The crackdown has intensified in recent weeks. On 3 March, an investigating judge interrogated the director of the United Group, the lawyer Negad al-Borei. The law firm has represented victims of human rights violations and published reports on torture. Between 13 and 15 March, three employees of Nazra for Feminist Studies, two employees of the Cairo Institute for Human Rights Studies and one employee of the United Group were summonsed for questioning before the investigating judges. Mozn Hassan, the founder and director of Nazra for Feminist Studies, has also been summonsed for questioning.
A number of human rights defenders have also faced travel bans imposed by courts, prosecutors and security agencies. They include Hossam Baghat and Gamal Eid, who were both barred from travelling in February, as well as Mohamed Lotfy, the director of the Egyptian Commission for Rights and Freedoms, who was prevented from travelling to Germany last June to address the country’s parliament. In January 2015 the activist Esraa Abdel Fattah, who worked at the Egyptian Democratic Academy (EDA), was banned from travelling to Germany. Several EDA staff have also been prevented from travelling abroad.
Both the Law on Associations and the Penal Code criminalize accepting funding from international sources without government permission. Under Article 78 of the Penal Code, individuals may also face a 25-year prison sentence and a 500,000-Egyptian-pound fine (US$56,300) for receiving money or materials for acts that would harm Egyptian “national interest”, undermine the country’s “territorial integrity” or disturb “the public peace”. In March 2016, the UN High Commissioner for Human Rights expressed “grave concern” about the crackdown on Egyptian human rights groups. The commissioner also noted that: “Everyone has the right to receive funds to promote human rights through peaceful means”. Egypt’s laws restricting foreign funding have also been repeatedly criticized by UN bodies monitoring Egypt’s compliance with international human rights treaties. The right to freedom of association is established under Article 75 of Egypt’s Constitution and Article 22 of the International Covenant on Civil and Political Rights, to which Egypt is a State Party.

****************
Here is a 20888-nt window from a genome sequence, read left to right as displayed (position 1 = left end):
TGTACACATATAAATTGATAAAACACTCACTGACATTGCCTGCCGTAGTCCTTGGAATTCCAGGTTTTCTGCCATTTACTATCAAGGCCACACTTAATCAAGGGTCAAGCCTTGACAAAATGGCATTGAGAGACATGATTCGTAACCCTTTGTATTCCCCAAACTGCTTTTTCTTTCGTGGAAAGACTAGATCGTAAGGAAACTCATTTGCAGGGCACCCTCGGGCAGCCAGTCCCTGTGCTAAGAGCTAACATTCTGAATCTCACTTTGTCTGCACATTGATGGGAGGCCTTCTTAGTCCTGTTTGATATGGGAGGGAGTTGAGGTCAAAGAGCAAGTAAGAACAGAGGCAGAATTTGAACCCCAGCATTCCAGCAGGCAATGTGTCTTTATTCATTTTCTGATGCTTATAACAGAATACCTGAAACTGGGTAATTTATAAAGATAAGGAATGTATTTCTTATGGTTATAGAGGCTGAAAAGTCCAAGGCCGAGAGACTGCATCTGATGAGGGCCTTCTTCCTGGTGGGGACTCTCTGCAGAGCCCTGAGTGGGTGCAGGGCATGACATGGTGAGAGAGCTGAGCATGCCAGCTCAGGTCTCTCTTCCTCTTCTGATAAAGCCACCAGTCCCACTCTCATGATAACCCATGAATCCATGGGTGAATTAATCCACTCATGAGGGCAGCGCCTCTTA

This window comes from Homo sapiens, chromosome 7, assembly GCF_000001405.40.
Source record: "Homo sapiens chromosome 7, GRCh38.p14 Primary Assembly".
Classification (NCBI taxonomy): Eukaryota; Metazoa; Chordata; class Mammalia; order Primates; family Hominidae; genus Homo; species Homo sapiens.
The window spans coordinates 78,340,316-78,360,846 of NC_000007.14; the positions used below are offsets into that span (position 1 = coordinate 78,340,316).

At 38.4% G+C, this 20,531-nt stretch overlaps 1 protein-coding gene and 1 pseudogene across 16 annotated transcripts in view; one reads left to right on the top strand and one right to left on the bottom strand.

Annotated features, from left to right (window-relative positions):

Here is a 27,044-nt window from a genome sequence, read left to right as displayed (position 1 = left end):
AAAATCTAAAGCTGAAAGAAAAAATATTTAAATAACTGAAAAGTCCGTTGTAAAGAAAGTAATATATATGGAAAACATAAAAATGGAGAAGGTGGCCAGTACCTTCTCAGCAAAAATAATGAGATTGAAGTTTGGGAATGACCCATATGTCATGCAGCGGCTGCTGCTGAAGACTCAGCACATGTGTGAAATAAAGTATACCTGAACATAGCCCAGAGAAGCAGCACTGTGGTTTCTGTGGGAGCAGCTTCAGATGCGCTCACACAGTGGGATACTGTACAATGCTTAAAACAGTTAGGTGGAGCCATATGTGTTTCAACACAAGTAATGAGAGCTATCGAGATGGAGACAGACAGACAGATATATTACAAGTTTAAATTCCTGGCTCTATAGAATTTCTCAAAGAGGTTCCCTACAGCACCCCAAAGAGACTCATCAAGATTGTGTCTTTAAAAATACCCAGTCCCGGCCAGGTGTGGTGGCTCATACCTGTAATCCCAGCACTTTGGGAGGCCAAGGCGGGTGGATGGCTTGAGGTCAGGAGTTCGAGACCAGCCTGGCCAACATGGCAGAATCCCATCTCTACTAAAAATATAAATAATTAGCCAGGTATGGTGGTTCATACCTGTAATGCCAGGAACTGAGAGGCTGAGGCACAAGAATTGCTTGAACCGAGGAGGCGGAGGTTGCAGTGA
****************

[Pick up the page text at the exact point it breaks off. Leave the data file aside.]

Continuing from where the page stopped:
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UA: 81/16 Index: MDE 12/3799/2016 Issue Date: 8 April 2016